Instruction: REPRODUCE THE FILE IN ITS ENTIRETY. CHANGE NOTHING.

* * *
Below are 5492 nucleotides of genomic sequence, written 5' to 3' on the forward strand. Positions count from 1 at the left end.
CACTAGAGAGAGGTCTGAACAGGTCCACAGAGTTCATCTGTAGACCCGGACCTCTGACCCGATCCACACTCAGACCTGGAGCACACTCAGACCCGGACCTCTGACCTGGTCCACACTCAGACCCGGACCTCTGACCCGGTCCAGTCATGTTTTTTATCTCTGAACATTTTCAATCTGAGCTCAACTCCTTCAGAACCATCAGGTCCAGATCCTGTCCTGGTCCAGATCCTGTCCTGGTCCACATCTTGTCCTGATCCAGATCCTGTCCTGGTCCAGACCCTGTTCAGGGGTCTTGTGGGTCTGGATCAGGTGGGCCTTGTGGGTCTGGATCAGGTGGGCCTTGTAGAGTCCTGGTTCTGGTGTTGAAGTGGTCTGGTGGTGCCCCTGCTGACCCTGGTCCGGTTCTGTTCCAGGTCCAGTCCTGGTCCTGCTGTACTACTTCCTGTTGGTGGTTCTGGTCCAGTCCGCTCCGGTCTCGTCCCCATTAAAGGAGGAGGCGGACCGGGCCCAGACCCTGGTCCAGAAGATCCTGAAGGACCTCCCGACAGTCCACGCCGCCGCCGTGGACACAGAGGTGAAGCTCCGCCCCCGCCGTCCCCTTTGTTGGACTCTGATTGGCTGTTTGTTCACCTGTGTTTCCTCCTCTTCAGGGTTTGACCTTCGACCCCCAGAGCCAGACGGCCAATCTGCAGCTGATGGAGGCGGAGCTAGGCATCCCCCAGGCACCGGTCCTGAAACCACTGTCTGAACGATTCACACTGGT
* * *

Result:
Below are 5492 nucleotides of genomic sequence, written 5' to 3' on the forward strand. Positions count from 1 at the left end.
CACTAGAGAGAGGTCTGAACAGGTCCACAGAGTTCATCTGTAGACCCGGACCTCTGACCCGATCCACACTCAGACCTGGAGCACACTCAGACCCGGACCTCTGACCTGGTCCACACTCAGACCCGGACCTCTGACCCGGTCCAGTCATGTTTTTTATCTCTGAACATTTTCAATCTGAGCTCAACTCCTTCAGAACCATCAGGTCCAGATCCTGTCCTGGTCCAGATCCTGTCCTGGTCCACATCTTGTCCTGATCCAGATCCTGTCCTGGTCCAGACCCTGTTCAGGGGTCTTGTGGGTCTGGATCAGGTGGGCCTTGTGGGTCTGGATCAGGTGGGCCTTGTAGAGTCCTGGTTCTGGTGTTGAAGTGGTCTGGTGGTGCCCCTGCTGACCCTGGTCCGGTTCTGTTCCAGGTCCAGTCCTGGTCCTGCTGTACTACTTCCTGTTGGTGGTTCTGGTCCAGTCCGCTCCGGTCTCGTCCCCATTAAAGGAGGAGGCGGACCGGGCCCAGACCCTGGTCCAGAAGATCCTGAAGGACCTCCCGACAGTCCACGCCGCCGCCGTGGACACAGAGGTGAAGCTCCGCCCCCGCCGTCCCCTTTGTTGGACTCTGATTGGCTGTTTGTTCACCTGTGTTTCCTCCTCTTCAGGGTTTGACCTTCGACCCCCAGAGCCAGACGGCCAATCTGCAGCTGATGGAGGCGGAGCTAGGCATCCCCCAGGCACCGGTCCTGAAACCACTGTCTGAACGATTCACACTGGT